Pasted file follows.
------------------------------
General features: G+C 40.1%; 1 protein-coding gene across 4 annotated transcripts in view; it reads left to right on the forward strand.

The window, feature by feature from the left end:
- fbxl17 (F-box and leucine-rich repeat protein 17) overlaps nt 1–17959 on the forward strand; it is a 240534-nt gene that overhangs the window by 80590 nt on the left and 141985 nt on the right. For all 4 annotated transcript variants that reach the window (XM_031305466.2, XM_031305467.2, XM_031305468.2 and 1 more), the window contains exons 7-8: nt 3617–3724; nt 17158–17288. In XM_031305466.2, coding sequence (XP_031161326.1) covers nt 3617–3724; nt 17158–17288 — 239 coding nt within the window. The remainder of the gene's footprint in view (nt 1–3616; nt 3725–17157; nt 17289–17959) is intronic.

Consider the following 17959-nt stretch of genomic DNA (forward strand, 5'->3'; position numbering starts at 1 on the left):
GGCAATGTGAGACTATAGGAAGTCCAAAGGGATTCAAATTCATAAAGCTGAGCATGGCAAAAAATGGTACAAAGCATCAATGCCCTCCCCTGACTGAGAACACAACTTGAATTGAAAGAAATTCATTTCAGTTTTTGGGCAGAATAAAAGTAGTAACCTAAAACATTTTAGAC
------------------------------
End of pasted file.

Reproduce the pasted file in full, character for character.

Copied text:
General features: G+C 40.1%; 1 protein-coding gene across 4 annotated transcripts in view; it reads left to right on the forward strand.

The window, feature by feature from the left end:
- fbxl17 (F-box and leucine-rich repeat protein 17) overlaps nt 1–17959 on the forward strand; it is a 240534-nt gene that overhangs the window by 80590 nt on the left and 141985 nt on the right. For all 4 annotated transcript variants that reach the window (XM_031305466.2, XM_031305467.2, XM_031305468.2 and 1 more), the window contains exons 7-8: nt 3617–3724; nt 17158–17288. In XM_031305466.2, coding sequence (XP_031161326.1) covers nt 3617–3724; nt 17158–17288 — 239 coding nt within the window. The remainder of the gene's footprint in view (nt 1–3616; nt 3725–17157; nt 17289–17959) is intronic.

Consider the following 17959-nt stretch of genomic DNA (forward strand, 5'->3'; position numbering starts at 1 on the left):
GGCAATGTGAGACTATAGGAAGTCCAAAGGGATTCAAATTCATAAAGCTGAGCATGGCAAAAAATGGTACAAAGCATCAATGCCCTCCCCTGACTGAGAACACAACTTGAATTGAAAGAAATTCATTTCAGTTTTTGGGCAGAATAAAAGTAGTAACCTAAAACATTTTAGAC